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What Determines How a Family is Affected by an Alcohol Problem?

Not every family or family member experiences the same effects of a loved one’s alcohol use disorder (AUD). The factors that can determine the impact on the family include:

  • Which family member has the problem? Having two parents or a mother with an AUD usually has more negative effects on the other members.
  • How severe is the AUD? Someone who drinks daily or consumes large amounts of alcohol is more likely to experience medical or behavioral complications. Or, a family member who is verbally or physically violent can cause emotional harm to other members, including children who are often innocent victims of an AUD.
  • Are there any medical, psychiatric, or social issues that the individual also suffers from? Nearly 4 in 10 people with an alcohol problem have a lifetime psychiatric illness, which can complicate recovery. These disorders may contribute to or worsen a range of medical problems.
  • What types of social supports exist within or outside of the family? If someone dealing with a family member with an AUD has relatives or other concerned individuals who can provide psychological or emotional support, this can lessen the adverse effects of an AUD. Even more important, can they ask others for help or support? This is usually easier for adults than it is for children.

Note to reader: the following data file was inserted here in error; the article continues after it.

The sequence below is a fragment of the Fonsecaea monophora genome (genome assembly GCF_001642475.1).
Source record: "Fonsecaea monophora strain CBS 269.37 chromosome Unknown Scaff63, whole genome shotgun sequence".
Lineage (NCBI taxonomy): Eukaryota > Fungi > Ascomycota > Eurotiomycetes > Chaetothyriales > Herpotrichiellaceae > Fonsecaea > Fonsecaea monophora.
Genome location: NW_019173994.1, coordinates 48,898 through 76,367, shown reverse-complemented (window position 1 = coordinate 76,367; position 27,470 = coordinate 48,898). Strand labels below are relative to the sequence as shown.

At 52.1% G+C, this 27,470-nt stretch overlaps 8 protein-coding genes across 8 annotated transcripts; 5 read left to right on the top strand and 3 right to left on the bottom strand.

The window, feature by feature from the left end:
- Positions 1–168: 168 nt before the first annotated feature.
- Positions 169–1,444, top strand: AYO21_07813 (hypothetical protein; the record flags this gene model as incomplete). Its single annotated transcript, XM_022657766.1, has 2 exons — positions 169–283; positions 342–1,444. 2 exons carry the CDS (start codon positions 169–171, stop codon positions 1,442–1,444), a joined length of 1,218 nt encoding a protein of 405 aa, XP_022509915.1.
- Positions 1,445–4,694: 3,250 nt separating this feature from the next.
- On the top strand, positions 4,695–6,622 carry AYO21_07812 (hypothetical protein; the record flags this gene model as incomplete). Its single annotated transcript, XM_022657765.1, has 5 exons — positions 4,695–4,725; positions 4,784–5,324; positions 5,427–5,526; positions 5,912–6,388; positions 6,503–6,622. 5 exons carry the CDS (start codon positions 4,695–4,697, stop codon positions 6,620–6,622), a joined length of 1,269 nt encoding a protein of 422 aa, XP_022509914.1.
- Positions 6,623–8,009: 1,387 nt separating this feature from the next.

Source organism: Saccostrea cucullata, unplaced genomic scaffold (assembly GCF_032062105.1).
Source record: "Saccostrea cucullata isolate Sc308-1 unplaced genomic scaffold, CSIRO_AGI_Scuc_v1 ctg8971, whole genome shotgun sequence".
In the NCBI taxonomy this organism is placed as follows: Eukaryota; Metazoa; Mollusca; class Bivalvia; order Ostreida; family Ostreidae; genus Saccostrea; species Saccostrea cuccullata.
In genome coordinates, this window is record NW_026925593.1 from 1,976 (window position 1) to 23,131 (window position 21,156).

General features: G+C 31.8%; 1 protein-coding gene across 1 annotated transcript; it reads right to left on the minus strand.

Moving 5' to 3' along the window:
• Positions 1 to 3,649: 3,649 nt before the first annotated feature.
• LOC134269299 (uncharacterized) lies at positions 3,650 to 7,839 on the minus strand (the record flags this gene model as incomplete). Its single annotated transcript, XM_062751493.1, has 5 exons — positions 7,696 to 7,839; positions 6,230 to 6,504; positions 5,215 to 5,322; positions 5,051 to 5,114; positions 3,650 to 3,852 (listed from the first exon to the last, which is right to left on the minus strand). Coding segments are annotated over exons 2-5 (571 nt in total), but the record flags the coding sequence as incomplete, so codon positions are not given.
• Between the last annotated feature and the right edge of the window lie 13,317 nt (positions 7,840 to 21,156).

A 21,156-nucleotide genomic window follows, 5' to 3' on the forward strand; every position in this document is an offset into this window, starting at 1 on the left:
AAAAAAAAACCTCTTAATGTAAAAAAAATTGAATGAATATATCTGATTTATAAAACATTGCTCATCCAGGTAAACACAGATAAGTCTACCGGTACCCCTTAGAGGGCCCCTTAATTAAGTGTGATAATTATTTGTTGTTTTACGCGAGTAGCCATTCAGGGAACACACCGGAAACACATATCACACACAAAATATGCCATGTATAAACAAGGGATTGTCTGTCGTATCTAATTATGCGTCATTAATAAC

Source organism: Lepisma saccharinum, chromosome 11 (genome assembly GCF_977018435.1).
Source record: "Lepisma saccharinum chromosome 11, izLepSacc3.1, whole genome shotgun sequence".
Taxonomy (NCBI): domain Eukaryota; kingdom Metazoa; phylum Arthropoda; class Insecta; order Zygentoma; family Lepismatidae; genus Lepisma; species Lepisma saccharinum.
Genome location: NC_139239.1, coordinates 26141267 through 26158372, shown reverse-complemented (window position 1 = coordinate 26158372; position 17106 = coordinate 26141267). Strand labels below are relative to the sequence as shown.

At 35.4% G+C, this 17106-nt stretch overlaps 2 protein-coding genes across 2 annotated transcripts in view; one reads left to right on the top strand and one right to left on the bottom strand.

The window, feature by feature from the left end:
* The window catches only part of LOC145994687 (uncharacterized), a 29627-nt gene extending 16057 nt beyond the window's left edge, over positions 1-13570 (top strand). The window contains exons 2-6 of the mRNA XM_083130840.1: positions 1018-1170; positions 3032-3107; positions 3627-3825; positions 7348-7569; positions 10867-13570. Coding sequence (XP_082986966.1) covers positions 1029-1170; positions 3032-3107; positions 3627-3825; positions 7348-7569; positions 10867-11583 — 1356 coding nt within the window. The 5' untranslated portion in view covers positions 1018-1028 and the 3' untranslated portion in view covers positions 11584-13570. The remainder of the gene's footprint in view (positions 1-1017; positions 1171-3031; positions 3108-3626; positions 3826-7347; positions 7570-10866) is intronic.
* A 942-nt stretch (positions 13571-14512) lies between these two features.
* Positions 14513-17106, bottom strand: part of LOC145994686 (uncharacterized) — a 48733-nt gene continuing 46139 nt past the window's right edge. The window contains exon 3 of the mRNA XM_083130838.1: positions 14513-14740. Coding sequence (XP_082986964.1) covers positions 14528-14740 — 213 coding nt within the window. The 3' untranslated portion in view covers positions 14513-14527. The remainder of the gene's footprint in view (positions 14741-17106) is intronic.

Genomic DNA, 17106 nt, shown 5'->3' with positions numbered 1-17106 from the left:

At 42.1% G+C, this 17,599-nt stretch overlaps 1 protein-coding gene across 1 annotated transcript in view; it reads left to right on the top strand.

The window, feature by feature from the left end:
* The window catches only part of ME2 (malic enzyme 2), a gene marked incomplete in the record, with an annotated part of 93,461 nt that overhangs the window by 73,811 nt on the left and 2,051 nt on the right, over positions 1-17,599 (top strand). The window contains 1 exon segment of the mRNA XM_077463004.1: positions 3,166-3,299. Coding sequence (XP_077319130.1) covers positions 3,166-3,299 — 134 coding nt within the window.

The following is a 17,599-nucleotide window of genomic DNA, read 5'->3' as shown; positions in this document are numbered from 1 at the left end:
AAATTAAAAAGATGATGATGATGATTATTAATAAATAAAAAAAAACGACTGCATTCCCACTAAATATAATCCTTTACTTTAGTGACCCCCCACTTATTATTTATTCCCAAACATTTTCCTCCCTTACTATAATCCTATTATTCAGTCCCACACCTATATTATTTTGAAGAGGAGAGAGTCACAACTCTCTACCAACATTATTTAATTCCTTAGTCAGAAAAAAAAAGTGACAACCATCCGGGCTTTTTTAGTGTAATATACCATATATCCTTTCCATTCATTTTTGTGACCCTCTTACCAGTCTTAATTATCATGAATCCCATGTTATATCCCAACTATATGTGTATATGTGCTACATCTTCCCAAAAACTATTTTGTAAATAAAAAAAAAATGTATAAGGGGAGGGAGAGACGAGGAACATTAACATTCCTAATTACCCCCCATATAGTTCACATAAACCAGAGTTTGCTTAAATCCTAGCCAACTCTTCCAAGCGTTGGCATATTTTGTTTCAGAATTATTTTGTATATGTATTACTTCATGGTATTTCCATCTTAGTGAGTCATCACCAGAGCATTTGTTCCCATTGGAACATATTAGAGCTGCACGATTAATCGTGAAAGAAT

• What are the strengths and resiliencies of the person coping with a family member who has an AUD? Many people learn how to deal with these difficult situations, and even though they’re adversely affected, they may use their strengths to do well in other aspect of life (like school and work).


What are Some of the Common Effects on the Family or Members?

Family members may focus too much time and energy on the person who drinks, and their mood may get worse or better depending on whether the person with the alcohol problem is drinking. Similar to other types of substance use disorders such as drug addiction, AUDs may contribute to any of the following: 

  • Emotional distress: people may feel anger, frustration, anxiety, fear, worry, depression, shame, guilt, and embarrassment. In some instances, anxiety or depression may be part of a psychiatric disorder that requires professional help.
  • Family instability: this may result from family breakup due to separation, divorce, death, and/or removal of children from the home. A family member with a AUD who threatens or displays violence creates an atmosphere of fear and worry.
  • Economic: since AUD and other substance disorders contribute to financial problems, the family’s living situation or ability to pay bills may be affected.
  • Relationship distress or dissatisfaction: families may experience high rates of tension and conflict related to the AUD and problems it causes.
  • Effects on parents: mothers with AUDs may show less sensitivity and emotional availability to infants; parents of a child with a AUD may feel guilty, helpless, frustrated, angry, or depressed. 
  • Effects on children: AUDs run in families, which raises the risk that the child of someone with a problem may develop one as well. It doesn’t mean a child will develop a drinking problem, it simply means they are at higher risk. This is no different than growing up in a family with a parent who has diabetes or clinical depression.
  • Alcohol use during pregnancy: drinking during pregnancy can harm fetal development, causing birth defects and problems in child development.

For more information on where you and your family can receive support, visit our website or call SAMHSA’s National Helpline at 1-800-662-HELP (4357).